The Minnesota suspension arose out of Nickitas' violation of Minnesota Rules of Professional Conduct and involved engaging in a consensual sexual relationship with a client; entering into multiple business transactions, including a $9,900 interest-free loan, with a client without providing to the client written disclosure of the potential conflicts and without providing for fair and reasonable terms for his client; and failing to file a timely appeal of a final judgment in a paternity matter and subsequently filing motions previously decided by the unappealed judgment.

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    Disciplinary Proceedings against Mary Kathleen Arthur

    The OLR filed a motion for summary license suspension against Mary Kathleen Arthur, Lake Geneva. The motion was based on Arthur's convictions for conspiracy to commit bankruptcy fraud and conspiracy to commit money laundering. On Feb. 8, 2006, the Wisconsin Supreme Court issued an order to show cause why the OLR's motion should not be granted. Arthur did not file a response. On March 17, 2006, the Wisconsin Supreme Court entered an order summarily suspending Arthur's law license. Case No. 2006XX55-D.

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    Disciplinary Proceedings against Joan M. Boyd

    On March 30, 2006, the Wisconsin Supreme Court publicly reprimanded Joan M. Boyd, Shawano, for professional misconduct, ordered that Boyd's law license be subject to conditions, ordered Boyd to pay restitution, and ordered Boyd to pay the $7,006.39 cost of the disciplinary proceeding. Disciplinary Proceedings Against Boyd, 2006 WI 28.

    Boyd was paid $700 to file a bankruptcy petition, but she failed to deposit the client's funds into her client trust account, violating former SCR 20:1.15(a) (effective through June 30, 2004), which required a lawyer to hold in trust property of a client that is in the lawyer's possession in connection with a representation. When asked by successor counsel to refund a portion of the retainer, Boyd commingled her own funds in the client trust account, which also violated former SCR 20:1.15(a).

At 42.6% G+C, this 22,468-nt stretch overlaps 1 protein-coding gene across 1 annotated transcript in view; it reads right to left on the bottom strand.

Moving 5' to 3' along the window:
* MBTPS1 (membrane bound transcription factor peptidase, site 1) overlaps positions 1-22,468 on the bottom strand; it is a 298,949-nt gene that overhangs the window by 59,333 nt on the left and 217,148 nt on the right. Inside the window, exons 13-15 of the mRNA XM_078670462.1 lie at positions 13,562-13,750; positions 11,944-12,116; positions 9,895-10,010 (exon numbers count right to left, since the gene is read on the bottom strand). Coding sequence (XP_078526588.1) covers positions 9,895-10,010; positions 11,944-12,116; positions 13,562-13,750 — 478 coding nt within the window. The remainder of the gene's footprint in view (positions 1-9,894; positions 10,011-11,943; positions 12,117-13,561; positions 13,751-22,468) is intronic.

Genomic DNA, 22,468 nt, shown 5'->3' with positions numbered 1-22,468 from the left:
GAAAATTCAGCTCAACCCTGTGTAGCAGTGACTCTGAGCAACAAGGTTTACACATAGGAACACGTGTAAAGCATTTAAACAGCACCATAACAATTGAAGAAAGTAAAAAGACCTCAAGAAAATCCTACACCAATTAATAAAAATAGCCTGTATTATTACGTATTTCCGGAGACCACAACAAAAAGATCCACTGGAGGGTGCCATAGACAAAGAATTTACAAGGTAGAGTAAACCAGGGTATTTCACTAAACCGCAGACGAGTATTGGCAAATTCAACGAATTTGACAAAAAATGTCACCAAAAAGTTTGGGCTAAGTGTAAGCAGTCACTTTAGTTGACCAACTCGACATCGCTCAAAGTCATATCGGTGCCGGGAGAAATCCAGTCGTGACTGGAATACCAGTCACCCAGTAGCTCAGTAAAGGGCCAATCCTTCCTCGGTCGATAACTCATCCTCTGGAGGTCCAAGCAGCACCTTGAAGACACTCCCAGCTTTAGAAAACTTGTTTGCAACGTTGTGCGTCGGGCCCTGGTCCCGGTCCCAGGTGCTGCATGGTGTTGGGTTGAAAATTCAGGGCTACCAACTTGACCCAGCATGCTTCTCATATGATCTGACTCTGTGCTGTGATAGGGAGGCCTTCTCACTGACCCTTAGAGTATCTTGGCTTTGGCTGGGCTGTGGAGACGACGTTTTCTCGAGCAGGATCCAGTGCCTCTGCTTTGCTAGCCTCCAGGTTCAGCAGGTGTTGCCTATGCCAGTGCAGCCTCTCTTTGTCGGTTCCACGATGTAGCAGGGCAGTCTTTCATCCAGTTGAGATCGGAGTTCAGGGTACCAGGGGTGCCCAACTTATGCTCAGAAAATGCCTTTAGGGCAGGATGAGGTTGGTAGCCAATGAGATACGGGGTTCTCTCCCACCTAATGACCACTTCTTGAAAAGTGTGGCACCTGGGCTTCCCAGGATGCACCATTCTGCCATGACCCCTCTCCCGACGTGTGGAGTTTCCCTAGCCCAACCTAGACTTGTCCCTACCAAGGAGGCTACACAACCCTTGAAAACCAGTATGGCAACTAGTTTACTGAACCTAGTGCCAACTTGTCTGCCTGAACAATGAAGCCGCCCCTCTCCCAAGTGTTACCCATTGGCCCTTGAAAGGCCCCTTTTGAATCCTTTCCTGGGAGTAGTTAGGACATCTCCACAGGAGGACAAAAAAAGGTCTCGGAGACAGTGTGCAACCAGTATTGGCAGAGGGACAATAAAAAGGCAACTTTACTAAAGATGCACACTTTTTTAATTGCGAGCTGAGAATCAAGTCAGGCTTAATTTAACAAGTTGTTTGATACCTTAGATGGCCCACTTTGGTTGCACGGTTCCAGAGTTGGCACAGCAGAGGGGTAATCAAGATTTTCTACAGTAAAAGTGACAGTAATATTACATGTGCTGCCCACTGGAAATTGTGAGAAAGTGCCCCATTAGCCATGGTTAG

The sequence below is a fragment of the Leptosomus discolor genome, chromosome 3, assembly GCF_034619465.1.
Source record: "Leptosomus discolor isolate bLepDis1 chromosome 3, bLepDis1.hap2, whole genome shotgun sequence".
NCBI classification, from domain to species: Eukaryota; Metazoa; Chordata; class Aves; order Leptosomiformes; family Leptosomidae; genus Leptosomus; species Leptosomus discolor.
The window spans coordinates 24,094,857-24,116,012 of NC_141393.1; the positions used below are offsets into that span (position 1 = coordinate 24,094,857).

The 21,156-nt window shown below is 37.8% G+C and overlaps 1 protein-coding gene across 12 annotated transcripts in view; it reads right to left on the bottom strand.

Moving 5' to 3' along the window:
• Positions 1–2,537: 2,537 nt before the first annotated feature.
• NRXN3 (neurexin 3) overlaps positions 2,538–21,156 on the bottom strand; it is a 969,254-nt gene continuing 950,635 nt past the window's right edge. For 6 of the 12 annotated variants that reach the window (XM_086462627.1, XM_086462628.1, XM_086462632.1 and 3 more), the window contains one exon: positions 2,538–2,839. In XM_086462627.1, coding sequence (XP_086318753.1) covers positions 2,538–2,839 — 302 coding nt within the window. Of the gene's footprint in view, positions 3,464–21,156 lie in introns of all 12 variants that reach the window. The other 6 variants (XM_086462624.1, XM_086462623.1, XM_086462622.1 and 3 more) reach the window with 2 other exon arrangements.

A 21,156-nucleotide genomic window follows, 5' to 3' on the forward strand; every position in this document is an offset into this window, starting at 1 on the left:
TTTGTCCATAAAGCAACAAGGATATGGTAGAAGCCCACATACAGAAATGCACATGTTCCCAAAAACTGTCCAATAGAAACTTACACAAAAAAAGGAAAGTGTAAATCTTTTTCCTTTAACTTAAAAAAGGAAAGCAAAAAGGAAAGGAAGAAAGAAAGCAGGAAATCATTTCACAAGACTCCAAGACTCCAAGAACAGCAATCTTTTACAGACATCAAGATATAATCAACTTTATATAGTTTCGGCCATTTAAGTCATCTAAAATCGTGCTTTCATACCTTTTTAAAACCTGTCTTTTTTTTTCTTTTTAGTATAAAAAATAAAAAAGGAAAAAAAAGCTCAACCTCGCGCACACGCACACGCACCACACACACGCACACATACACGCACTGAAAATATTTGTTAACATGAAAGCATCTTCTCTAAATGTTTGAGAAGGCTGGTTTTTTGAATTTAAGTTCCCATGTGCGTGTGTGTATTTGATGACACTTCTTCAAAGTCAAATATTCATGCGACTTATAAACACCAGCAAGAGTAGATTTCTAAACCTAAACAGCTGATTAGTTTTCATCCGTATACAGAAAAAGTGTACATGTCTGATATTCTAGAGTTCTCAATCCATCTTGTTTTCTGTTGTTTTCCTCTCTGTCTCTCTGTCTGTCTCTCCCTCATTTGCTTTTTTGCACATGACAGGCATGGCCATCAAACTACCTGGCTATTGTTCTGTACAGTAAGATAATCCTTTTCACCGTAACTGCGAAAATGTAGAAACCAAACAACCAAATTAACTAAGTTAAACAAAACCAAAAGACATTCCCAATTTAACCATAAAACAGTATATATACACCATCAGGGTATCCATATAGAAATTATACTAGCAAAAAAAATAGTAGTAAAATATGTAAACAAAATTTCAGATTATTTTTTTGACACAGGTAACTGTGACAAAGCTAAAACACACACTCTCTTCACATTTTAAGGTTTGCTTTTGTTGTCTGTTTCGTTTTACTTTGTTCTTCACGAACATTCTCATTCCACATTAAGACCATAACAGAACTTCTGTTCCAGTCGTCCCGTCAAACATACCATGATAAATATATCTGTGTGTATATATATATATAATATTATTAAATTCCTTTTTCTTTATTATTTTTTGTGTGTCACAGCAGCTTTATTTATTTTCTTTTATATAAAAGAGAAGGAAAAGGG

The same client hired Boyd to pursue the possibility of filing a federal civil rights action. Boyd never filed the law suit, although she was paid $6,500 in fees. Boyd had told the client that it was her opinion that the client had a valid claim and might obtain a substantial settlement. The referee concluded that a minimum of research should have demonstrated that the client did not have a viable civil rights claim and that Boyd's failure to sufficiently investigate whether there was evidence to substantiate the client's claim violated SCR 20:1.1, which requires a lawyer to provide competent representation to a client. Also, Boyd charged a fee that was unreasonable, in violation of SCR 20:1.5(a). The court ordered Boyd to pay restitution to the client of $5,450 plus interest, within 30 days.

    The court also ordered that Boyd's law license be subject to conditions, including that Boyd attend OLR trust account training; that she provide medical records to the OLR for the next two years; and that she arrange for an accounting firm to manage her law office bookkeeping.